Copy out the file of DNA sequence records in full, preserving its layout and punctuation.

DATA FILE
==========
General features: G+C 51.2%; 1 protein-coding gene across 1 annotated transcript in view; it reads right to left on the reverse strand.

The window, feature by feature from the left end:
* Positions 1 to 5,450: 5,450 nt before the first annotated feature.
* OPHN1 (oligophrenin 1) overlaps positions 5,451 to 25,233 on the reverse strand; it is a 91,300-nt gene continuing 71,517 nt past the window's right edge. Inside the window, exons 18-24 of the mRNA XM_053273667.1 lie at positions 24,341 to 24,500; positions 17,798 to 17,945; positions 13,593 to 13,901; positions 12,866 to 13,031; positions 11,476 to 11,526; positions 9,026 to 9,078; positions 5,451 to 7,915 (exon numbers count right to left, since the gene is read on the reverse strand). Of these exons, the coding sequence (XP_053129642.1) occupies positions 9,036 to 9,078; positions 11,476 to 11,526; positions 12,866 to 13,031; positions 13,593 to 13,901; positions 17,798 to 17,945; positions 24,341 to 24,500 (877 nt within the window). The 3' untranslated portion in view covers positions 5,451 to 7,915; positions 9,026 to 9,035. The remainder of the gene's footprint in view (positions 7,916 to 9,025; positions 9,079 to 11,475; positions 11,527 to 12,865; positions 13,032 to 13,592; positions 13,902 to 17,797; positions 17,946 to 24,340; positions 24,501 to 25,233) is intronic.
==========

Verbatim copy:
General features: G+C 51.2%; 1 protein-coding gene across 1 annotated transcript in view; it reads right to left on the reverse strand.

The window, feature by feature from the left end:
* Positions 1 to 5,450: 5,450 nt before the first annotated feature.
* OPHN1 (oligophrenin 1) overlaps positions 5,451 to 25,233 on the reverse strand; it is a 91,300-nt gene continuing 71,517 nt past the window's right edge. Inside the window, exons 18-24 of the mRNA XM_053273667.1 lie at positions 24,341 to 24,500; positions 17,798 to 17,945; positions 13,593 to 13,901; positions 12,866 to 13,031; positions 11,476 to 11,526; positions 9,026 to 9,078; positions 5,451 to 7,915 (exon numbers count right to left, since the gene is read on the reverse strand). Of these exons, the coding sequence (XP_053129642.1) occupies positions 9,036 to 9,078; positions 11,476 to 11,526; positions 12,866 to 13,031; positions 13,593 to 13,901; positions 17,798 to 17,945; positions 24,341 to 24,500 (877 nt within the window). The 3' untranslated portion in view covers positions 5,451 to 7,915; positions 9,026 to 9,035. The remainder of the gene's footprint in view (positions 7,916 to 9,025; positions 9,079 to 11,475; positions 11,527 to 12,865; positions 13,032 to 13,592; positions 13,902 to 17,797; positions 17,946 to 24,340; positions 24,501 to 25,233) is intronic.